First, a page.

Re: Non-technical, Technical Writers

Subject: Re: Non-technical, Technical Writers
From: Karen Kay <karen -at- WORDWRITE -dot- COM>
Date: Wed, 6 May 1998 09:16:00 -0700

Matt Craver said:
> To come back on-topic, I think Candace was right when she said that the
> essential skills are an ability to research and analyze a topic and then
> present it. Most colleges do not teach research or analysis skills,
> whether they are "hard" or "soft". If colleges did teach these skills
> to the majority of their students, politics and advertising would never
> be the same <g>!

Actually, when I was a college professor, I co-ran an undergraduate
research seminar. Our goal was to give students the a taste of the
experience that we had as graduate students. We deliberately chose a
rather broad topic and then narrowed it down through our reading,
following dead ends that appeared interesting, and looking for other
leads. Students presented papers at an undergraduate research seminar
at the end of the year.

Science students (and faculty doing research w/ undergrads) got
funded; liberal arts students did not get funding for their research.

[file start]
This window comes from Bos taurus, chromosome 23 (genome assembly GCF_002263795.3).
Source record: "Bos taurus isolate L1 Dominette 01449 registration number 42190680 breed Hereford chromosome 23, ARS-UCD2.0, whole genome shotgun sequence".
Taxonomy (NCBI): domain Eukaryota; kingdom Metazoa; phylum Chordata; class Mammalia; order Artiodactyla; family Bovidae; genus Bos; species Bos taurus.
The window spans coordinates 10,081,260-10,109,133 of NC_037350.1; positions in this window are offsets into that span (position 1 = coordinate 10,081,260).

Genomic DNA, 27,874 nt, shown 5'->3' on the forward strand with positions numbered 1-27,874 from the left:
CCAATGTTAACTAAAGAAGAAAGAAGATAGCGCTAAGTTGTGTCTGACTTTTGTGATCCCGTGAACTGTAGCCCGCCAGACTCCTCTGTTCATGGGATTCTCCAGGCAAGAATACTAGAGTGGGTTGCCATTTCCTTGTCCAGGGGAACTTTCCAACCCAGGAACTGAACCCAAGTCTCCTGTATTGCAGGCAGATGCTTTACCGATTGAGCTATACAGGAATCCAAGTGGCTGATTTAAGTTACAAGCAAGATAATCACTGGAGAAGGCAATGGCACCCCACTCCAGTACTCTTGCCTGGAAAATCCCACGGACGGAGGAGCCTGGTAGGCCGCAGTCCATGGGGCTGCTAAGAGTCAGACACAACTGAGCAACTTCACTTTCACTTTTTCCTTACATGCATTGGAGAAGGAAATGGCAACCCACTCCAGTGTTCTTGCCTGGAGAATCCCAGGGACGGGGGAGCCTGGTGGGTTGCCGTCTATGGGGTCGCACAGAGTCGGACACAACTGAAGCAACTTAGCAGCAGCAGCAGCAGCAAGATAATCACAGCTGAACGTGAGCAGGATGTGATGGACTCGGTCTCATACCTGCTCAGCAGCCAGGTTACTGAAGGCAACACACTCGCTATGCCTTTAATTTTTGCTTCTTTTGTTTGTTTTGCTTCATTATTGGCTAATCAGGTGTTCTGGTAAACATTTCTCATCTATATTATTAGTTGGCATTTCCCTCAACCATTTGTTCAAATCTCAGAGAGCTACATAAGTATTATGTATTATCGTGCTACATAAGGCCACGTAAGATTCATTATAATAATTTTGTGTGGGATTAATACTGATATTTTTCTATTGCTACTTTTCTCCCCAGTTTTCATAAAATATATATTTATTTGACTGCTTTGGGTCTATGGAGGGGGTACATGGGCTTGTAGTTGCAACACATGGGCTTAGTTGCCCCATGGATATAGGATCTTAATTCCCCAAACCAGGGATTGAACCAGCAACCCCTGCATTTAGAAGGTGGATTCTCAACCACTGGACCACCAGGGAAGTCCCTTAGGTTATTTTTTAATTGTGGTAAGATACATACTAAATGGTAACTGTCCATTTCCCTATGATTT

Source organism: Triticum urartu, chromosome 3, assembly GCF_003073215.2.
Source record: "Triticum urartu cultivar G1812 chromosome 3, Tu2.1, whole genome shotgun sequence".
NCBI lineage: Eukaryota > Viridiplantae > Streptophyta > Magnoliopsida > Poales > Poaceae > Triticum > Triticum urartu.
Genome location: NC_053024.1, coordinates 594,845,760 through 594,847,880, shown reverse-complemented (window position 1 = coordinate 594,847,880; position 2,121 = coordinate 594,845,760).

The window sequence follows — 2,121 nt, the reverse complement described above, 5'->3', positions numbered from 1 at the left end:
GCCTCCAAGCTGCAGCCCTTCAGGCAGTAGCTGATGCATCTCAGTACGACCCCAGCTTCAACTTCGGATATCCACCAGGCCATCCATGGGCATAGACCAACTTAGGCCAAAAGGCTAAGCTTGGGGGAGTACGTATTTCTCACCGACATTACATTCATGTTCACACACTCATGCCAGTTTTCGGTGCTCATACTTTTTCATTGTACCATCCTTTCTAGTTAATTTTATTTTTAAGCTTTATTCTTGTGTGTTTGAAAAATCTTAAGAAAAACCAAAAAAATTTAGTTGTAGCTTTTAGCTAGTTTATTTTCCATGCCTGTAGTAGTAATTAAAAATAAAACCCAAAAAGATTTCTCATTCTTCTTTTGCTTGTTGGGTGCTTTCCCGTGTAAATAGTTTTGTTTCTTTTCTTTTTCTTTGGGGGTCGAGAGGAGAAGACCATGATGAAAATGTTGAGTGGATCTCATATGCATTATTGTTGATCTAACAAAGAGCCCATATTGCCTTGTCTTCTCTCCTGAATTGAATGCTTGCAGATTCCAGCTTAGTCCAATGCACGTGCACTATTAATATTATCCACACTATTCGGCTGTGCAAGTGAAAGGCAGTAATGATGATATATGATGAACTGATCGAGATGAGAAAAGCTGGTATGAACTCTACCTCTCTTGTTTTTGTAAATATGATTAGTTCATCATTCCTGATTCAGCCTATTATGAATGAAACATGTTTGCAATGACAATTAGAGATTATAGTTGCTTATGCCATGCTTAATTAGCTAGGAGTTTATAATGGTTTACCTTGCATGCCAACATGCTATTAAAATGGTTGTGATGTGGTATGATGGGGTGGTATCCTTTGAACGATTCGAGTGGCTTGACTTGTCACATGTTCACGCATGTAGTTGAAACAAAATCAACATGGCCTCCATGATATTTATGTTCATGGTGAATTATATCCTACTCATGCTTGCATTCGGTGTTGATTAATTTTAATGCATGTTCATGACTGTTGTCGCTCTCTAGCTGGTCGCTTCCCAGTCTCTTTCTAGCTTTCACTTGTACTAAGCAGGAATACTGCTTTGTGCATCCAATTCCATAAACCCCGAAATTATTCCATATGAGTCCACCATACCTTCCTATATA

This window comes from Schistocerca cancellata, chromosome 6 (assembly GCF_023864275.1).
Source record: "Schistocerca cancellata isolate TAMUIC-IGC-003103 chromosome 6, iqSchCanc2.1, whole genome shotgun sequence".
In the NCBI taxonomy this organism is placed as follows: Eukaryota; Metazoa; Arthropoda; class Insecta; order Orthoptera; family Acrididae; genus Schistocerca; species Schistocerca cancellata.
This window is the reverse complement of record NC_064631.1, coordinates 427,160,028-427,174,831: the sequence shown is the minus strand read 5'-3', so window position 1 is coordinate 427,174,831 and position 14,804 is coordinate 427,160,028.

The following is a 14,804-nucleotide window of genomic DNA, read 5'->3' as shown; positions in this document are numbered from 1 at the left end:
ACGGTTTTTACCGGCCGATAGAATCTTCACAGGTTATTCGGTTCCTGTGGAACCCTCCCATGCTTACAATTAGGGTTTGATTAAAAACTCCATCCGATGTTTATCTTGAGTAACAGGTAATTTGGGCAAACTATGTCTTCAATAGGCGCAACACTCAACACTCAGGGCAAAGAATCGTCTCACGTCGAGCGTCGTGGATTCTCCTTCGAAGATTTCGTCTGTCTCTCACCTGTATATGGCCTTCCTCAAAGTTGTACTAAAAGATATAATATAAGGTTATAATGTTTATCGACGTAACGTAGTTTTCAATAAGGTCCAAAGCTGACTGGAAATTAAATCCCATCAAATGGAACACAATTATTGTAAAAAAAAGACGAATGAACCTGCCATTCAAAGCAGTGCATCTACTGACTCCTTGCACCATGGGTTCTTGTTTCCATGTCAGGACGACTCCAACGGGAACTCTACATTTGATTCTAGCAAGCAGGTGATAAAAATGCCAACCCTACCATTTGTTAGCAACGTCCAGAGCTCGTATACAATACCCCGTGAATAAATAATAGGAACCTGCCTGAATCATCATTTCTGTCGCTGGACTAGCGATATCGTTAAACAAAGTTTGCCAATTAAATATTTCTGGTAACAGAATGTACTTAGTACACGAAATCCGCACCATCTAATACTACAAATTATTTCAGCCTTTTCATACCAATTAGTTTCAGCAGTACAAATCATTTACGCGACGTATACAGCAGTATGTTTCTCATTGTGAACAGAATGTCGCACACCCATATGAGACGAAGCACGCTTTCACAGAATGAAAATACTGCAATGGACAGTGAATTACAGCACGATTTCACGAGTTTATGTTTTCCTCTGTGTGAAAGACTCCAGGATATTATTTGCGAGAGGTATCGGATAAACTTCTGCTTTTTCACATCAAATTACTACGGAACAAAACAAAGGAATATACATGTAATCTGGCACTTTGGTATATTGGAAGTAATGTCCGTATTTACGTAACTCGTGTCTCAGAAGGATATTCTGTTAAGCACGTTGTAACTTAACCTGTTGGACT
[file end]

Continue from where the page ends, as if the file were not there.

Because the learning of generalized research skills isn't
valued. (Although of course I think our students learned a lot more
than many of the other students who spent a large part of their time
washing glassware or cleaning cages.)

The reason I *like* being a technical writer is that it reminds me of
the best parts of graduate school: you get to root around and discover
how things work and you write up your interpretation of the system on
a deadline. Okay, sometimes the papers are 300 pages long... But
anyway. It feels the same to me, in a good way.

karen -at- wordwrite -dot- com

Previous by Author: Re: Non-technical, Technical Writers
Next by Author: Re: Non-technical, Technical Writers
Previous by Thread: Re: Non-technical, Technical Writers
Next by Thread: Re: Non-technical, Technical Writers

What this post helpful? Share it with friends and colleagues:

Sponsored Ads